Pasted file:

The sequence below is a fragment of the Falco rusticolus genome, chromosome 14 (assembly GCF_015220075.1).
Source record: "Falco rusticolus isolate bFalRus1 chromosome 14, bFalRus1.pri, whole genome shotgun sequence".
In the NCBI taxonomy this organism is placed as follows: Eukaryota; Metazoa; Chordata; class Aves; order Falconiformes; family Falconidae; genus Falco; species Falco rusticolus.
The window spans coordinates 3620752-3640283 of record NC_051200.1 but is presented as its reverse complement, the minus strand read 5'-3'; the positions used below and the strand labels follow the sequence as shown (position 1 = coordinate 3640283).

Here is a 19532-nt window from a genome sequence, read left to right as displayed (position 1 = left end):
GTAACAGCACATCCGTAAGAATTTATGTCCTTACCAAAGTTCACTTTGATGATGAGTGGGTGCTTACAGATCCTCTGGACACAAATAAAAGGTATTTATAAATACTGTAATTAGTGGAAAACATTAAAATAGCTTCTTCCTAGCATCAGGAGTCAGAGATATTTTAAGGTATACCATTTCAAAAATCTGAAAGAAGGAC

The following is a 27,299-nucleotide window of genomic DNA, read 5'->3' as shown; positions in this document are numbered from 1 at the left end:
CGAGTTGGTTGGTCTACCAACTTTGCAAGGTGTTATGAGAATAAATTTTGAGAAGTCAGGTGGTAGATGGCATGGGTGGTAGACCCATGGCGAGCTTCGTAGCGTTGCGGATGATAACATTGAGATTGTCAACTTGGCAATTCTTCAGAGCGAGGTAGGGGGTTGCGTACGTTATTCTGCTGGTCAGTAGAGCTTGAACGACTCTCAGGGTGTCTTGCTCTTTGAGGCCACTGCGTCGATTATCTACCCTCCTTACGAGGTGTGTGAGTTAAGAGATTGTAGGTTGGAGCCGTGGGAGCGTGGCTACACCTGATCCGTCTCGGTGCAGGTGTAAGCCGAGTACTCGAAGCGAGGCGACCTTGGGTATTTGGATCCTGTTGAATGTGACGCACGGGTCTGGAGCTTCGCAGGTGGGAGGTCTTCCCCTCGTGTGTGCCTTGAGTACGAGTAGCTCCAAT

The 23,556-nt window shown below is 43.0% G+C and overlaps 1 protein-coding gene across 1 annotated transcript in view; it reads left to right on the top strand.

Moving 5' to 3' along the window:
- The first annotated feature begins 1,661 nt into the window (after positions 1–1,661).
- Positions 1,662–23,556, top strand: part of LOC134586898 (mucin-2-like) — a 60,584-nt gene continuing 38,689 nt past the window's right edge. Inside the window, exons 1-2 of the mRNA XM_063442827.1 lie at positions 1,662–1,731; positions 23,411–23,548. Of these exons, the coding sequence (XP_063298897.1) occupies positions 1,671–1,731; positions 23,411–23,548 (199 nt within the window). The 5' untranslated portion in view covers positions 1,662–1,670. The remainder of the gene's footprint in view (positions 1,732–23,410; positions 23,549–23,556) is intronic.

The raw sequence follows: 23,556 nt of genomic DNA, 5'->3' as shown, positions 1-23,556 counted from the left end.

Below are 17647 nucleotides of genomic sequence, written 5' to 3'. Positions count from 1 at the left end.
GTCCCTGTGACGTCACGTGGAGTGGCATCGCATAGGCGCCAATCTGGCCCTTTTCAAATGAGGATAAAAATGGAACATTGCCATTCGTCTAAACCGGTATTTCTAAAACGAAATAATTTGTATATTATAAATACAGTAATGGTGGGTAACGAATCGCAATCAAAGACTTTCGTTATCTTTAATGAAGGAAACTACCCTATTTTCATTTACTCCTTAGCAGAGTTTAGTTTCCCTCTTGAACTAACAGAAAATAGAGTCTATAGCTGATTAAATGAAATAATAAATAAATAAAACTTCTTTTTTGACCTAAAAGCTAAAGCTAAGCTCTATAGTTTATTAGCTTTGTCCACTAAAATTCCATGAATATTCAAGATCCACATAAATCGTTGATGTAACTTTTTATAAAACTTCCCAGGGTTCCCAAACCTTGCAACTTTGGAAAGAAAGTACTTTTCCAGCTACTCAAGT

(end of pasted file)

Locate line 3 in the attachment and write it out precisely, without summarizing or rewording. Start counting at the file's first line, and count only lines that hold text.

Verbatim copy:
In the NCBI taxonomy this organism is placed as follows: Eukaryota; Metazoa; Chordata; class Aves; order Falconiformes; family Falconidae; genus Falco; species Falco rusticolus.